This focaccia is fabulous at any time. The dough is my go-to for pizza and almost any flatbread-type recipe. It’s quite wet, which means that it's soft and full of bubbles when baked. The bubbles get larger, and the tangy-sour flavor deepens with a longer, cooler rise. (For pizza dough, let it rise for 3 days in the refrigerator.) —MrsWheelbarrow
one 14- by 10-inch focaccia
For the dough:
1 1/2 teaspoons
active dry yeast
2 1/2 to 3 cups
olive oil, plus extra for the bowl
chopped fresh rosemary
For the topping:
olive oil, plus more for brushing
medium onions, halved lengthwise and sliced into thin half-moons
In a large bowl, sprinkle the yeast over the warm water and stir
well. When small bubbles start to form on the surface, after 5 minutes
or so, add 1 cup of the flour and stir well. Let rest for 10
Add another cup of the flour, the oil, rosemary, and salt, and stir
until you have a shaggy mass. Turn out onto a well-floured work
surface and sprinkle the dough with about a tablespoon of flour.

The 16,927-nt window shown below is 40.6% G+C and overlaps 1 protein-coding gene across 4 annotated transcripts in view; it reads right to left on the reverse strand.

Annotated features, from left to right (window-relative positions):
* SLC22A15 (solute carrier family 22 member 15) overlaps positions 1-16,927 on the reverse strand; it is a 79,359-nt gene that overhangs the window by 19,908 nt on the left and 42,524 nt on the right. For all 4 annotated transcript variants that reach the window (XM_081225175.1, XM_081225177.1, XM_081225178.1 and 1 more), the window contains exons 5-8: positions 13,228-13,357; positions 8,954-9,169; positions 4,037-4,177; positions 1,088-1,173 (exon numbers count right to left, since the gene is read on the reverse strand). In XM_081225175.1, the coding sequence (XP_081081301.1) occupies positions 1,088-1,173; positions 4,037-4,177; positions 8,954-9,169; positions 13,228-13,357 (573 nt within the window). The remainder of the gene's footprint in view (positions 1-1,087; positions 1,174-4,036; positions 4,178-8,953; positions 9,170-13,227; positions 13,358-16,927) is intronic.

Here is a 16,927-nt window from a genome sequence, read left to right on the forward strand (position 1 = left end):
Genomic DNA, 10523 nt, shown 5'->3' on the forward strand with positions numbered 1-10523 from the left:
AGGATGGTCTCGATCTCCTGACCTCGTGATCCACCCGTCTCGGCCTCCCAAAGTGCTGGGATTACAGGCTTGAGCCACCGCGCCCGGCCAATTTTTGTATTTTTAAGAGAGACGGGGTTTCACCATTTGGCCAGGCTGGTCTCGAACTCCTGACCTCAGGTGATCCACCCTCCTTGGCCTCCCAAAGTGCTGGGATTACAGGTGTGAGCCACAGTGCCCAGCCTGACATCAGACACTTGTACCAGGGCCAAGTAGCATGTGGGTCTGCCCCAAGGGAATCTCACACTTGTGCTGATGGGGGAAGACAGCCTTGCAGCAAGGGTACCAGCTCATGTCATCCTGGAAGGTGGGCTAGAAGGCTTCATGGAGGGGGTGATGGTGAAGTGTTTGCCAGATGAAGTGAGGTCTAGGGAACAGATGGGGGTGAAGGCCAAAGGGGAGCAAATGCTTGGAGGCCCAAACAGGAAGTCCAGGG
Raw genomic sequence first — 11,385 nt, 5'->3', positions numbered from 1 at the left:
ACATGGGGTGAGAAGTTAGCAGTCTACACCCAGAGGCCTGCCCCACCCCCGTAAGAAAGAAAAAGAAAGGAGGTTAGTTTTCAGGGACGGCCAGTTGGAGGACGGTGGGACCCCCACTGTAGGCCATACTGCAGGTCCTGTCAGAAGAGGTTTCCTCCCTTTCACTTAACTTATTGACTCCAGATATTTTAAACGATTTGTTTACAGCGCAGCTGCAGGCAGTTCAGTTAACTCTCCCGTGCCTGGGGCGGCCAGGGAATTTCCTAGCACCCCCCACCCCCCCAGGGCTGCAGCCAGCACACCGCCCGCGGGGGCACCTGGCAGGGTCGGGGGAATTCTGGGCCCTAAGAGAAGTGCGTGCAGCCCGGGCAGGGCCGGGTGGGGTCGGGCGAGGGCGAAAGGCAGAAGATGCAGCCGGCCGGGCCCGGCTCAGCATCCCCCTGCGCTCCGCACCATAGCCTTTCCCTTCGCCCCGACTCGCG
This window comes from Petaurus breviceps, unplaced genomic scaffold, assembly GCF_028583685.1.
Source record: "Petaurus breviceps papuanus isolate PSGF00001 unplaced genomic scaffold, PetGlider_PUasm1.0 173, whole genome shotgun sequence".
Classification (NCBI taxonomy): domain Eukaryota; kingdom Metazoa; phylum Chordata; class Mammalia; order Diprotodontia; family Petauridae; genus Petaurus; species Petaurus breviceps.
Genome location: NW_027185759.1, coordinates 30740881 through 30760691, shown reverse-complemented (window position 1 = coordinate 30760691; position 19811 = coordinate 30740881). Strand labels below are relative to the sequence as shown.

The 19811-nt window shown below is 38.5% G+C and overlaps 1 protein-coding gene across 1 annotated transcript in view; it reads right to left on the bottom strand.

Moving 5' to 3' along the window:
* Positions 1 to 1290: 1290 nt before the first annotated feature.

Allow the dough to rest and absorb the flour for about 10 minutes.
Wash the bowl, dry well, and lightly oil it.
Using a spatula or a bench scraper, gently lift, fold, and press down
the dough, then give it a quarter turn. Continue this gentle kneading
until the dough is smooth and elastic, about twelve turns, adding
as little additional flour as possible. This is a wet, sticky, dough.
Place the dough in the bowl and turn to coat in the oil, then cover
with a tea towel and let rise for an hour. (Or, for a tangier focaccia,
place the covered bowl in the refrigerator for up to 2 days for a slow
rise. Bring to room temperature before proceeding.)
Heat the 2 tablespoons olive oil in a large sauté pan over low heat.
Add the onions and fennel, season with plenty of salt and pepper,
and cook slowly until well browned and caramelized, 14 to 20 minutes.
Remove from the heat.
Preheat the oven to 450° F. Line a baking sheet with a piece of
parchment. Brush the parchment with oil.
Place the dough on the parchment-lined baking sheet and press
out into a 14- by 10-inch rectangle. If the dough shrinks back and
fights you, let it relax for 10 minutes, then press it out gently. It
does not need to be perfect by any means. Dimple the focaccia all
over with your fingertips (as though you were lightly playing the
piano). Let rest for 20 minutes.
Brush the focaccia lightly with olive oil. Using an offset spatula,
spread the preserves to within 1/2 inch of the edges. Cover the
preserves with the onions and fennel. Break up the cheese and dot
it over the onions. Drizzle with olive oil and sprinkle with crunchy
salt and pepper.
Bake the focacccia until it is golden brown and the cheese is bubbly
and toasty, 20 to 25 minutes; the internal temperature will register